2) Bring a 4 to 5 quart pot of water and a tablespoon of salt to a boil. Add the dandelions and cook 5 minutes. Remove with a skimmer (if you want to save the cooking liquid) or drain in a colander. Gently squeeze out any excess moisture.

3)In the same pot, heat oil and add garlic over medium heat. When the garlic is just turning golden, add the dandelion. Toss well coating with oil and garlic. Add salt and pepper and toss again. Serves 3 to 4.


A welcome addition to any buffet table as well as a terrific vegetarian entree.

  • 1 bunch mustard greens, about 1 pound
  • Kosher salt
  • 1 bay leaf
  • 3 cloves garlic, peeled and lightly crushed
  • 2 cups lentils
  • 3 tablespoons extra virgin olive oil
  • 2 tablespoons balsamic vinegar
  • 2 tablespoons minced shallots
  • 1/4 teaspoon freshly ground black pepper
  • 3 ounces crumbled low-fat goat cheese

1) Cut off the bottom 1/2 inch of the mustard greens. Then, with the bunch on its side, cut crosswise into strips, no more than 1/2-inch wide at the bottom and about 1-inch wide at the leafy top. Wash in a tub of cool water. Drain.

2) In a 4-quart pot, bring 2 quarts of water and 2 teaspoons of salt to a boil. Add mustard greens, cover and allow to return to a boil as quickly as possible. Cook 7 minutes total, stirring once or twice to cook evenly. With a skimmer, remove greens to a colander to drain, saving the cooking water. Run cool water over greens to retain color.

3) Add bay leaf, garlic, 1 teaspoon salt and lentils to mustard green broth. Bring to a boil and lower heat to simmer. Cook 20 to 25 minutes or until just tender. Drain, removing garlic and bay leaf.

4) Meanwhile, gently squeeze out some of the moisture from the mustard greens. Put in a mixing bowl. In a small bowl, mix olive oil, vinegar, shallots, 1 teaspoon salt and the black pepper.

5) Add cooked lentils to the mustard greens. Pour dressing over and toss. Sprinkle with goat cheese. Serve warm. Serves 8.

Sam’s Cooking Tip: Coach Farms in New York makes a marvelous low-fat goat cheese that has only 2.5 grams of fat per ounce. If you can’t find such a cheese where you live, try a farmer’s cheese or regular goat cheese that is as low in fat as possible.


  • 2 bunches Swiss chard, about 11/2 pounds
  • 2 15-ounce cans cannellini or great northern beans, rinsed and drained
  • 3 tablespoons lemon juice
  • 3 tablespoons extra virgin olive oil
  • 1 clove garlic, finely minced
  • Kosher salt and freshly ground black pepper to taste
  • 1 teaspoon herbs de Provence

1)Separate chard stems from leaves. Stack and roll leaves, cigar style, into 1/2-inch strips. Cut stems crosswise into 3/8-inch wide crescents. Wash in lots of cool water. Drain.

2)Put stems in a steamer basket over 1/2-inch of boiling water in a large saucepan. Cover and cook 5 minutes. Add leaves and cook 5 minutes more. Drain and gently squeeze out any excess moisture from the leaves.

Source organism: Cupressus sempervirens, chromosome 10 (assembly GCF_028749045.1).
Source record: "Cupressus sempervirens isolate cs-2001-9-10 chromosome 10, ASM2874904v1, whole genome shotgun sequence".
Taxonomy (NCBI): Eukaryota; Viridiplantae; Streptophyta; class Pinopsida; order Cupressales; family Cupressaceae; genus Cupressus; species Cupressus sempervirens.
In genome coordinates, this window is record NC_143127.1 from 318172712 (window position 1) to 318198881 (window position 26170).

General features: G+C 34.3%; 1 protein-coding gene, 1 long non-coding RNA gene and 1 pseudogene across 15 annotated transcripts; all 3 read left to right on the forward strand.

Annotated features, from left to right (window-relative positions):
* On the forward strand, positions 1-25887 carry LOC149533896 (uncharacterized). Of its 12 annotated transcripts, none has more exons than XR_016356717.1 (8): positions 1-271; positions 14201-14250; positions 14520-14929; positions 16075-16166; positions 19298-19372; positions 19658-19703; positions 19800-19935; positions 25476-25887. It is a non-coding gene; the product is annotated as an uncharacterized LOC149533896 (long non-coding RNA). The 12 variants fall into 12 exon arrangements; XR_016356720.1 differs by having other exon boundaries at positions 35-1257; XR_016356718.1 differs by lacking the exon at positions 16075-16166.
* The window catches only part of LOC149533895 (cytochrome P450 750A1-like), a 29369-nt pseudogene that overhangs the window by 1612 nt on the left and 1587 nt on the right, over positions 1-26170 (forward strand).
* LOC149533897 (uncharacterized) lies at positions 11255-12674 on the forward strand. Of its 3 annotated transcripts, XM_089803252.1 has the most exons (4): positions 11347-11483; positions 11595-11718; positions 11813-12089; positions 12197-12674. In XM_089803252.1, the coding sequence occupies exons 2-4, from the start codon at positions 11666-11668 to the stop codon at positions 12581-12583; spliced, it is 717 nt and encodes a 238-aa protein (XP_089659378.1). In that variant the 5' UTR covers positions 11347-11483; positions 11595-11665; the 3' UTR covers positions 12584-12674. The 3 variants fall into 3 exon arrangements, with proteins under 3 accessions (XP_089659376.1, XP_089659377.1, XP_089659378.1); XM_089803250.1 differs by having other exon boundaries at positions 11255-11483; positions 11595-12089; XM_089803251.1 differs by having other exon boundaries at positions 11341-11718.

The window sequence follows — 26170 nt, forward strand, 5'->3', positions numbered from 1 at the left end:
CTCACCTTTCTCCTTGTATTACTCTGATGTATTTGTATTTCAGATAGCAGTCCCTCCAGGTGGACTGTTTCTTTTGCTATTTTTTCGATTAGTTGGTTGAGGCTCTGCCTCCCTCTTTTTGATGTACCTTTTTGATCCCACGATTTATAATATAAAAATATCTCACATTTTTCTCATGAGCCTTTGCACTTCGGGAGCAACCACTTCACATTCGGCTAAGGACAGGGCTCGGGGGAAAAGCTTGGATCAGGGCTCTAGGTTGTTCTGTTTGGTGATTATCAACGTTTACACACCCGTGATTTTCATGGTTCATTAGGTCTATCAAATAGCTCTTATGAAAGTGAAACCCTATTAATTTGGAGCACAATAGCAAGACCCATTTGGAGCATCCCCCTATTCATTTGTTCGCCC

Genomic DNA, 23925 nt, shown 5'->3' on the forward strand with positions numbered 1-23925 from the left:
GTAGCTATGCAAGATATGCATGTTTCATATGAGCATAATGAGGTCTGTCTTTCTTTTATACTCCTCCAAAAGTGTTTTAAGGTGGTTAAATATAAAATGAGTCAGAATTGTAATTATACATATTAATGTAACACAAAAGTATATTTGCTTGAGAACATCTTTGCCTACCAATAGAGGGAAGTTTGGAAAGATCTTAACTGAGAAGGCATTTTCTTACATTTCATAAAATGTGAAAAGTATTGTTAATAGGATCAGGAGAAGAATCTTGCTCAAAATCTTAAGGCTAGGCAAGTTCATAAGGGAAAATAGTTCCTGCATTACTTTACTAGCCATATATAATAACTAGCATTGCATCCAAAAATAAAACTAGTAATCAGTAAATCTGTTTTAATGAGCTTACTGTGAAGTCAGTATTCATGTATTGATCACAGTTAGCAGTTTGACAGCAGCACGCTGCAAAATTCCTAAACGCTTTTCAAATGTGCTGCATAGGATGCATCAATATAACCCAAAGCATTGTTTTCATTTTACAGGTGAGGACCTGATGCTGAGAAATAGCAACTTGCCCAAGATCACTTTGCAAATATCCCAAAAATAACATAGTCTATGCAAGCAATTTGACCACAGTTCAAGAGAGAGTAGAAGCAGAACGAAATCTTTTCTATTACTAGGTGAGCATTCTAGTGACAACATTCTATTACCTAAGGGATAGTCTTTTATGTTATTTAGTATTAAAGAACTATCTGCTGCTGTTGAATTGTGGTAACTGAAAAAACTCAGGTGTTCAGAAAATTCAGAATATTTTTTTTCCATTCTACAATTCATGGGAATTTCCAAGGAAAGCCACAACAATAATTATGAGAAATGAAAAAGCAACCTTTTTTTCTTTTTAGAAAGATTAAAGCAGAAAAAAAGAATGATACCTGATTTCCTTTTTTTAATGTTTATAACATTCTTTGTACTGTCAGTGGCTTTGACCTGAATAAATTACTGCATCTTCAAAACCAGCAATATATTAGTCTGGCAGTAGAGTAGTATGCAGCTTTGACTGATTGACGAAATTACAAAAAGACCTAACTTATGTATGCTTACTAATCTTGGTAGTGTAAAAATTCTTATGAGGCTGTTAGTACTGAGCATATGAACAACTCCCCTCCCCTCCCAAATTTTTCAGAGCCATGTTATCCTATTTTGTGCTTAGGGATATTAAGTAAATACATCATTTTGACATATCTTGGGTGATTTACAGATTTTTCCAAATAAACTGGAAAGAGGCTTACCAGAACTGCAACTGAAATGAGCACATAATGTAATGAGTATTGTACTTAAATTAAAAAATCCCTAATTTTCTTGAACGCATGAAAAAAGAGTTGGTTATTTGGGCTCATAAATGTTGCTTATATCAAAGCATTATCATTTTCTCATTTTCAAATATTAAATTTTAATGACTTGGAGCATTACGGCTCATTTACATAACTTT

3)Put chard in a bowl with beans. Combine remaining ingredients in a small bowl and pour over chard and beans. Toss and cover with plastic wrap 1 hour before serving. Serves 6.


This makes a satisfying lunch dish or a hearty first course for dinner.

  • 11/4 cups cornmeal
  • 3 teaspoons kosher salt
  • 1/2 teaspoon freshly ground black pepper to taste
  • 1 quart skim milk
  • Butter flavored cooking spray
  • bunch Swiss chard, about 1 pound
  • 1 tablespoon olive oil
  • 3 cloves garlic, minced
  • 1 small onion, chopped
  • 6 ounces wild or domestic mushrooms, sliced
  • 3/4 cup dry red wine
  • 1 28-ounce can plum tomatoes, drained and chopped
  • 1/4 cup chopped parsley
  • 11/2 tablespoons fresh sage or 2 teaspoons dried
  • 3/4 cup grated Parmesan

1)Prepare polenta by combining cornmeal, 2 teaspoons salt, 1/4 teaspoon pepper and milk in a microwave-safe, 2-quart casserole. Cook at full power, uncovered for 12 minutes, stirring once. Let stand 3 minutes. Spray an 8×8-inch baking pan with butter flavor spray and pour polenta into it, spreading out evenly. Put in the refrigerator to cool. When completely cooled, cut into 6 equal pieces.

2)Meanwhile, separate chard stems from leaves. Stack and roll leaves, cigar style, into 1/2-inch strips. Cut stems crosswise into 3/8-inch wide crescents. Wash in lots of cool water. Drain.

3)Put oil in a large skillet or wok over medium-high heat. Add onion and mushrooms and cook, stirring until onions and mushrooms begin to soften. Add garlic, cook few minutes more, then add wine, tomatoes and paste. Bring to a boil, add chard and season well with remaining salt and pepper. Reduce heat and simmer 25 minutes. Add parsley and sage during the last five minutes. Preheat broiler.

4)Spray a small baking sheet with butter-flavor spray. Distribute polenta pieces evenly and spray the tops. Broil about 5 minutes on each side or until nicely browned. To serve, put a piece of polenta on each of 6 plates (preferably soup plates), top with chard and sprinkle with 2 tablespoons of Parmesan. Serves 6.


Sam’s Cooking Tip: Polenta, soft or firm, is so much easier when microwaved, but if you’re one of the few who doesn’t have a microwave oven, you can make polenta on top of the stove by adding the cornmeal in a stream to a saucepan of boiling salted water or milk. Stir with a wooden spoon until it comes away from the sides of the pan, about 20 minutes.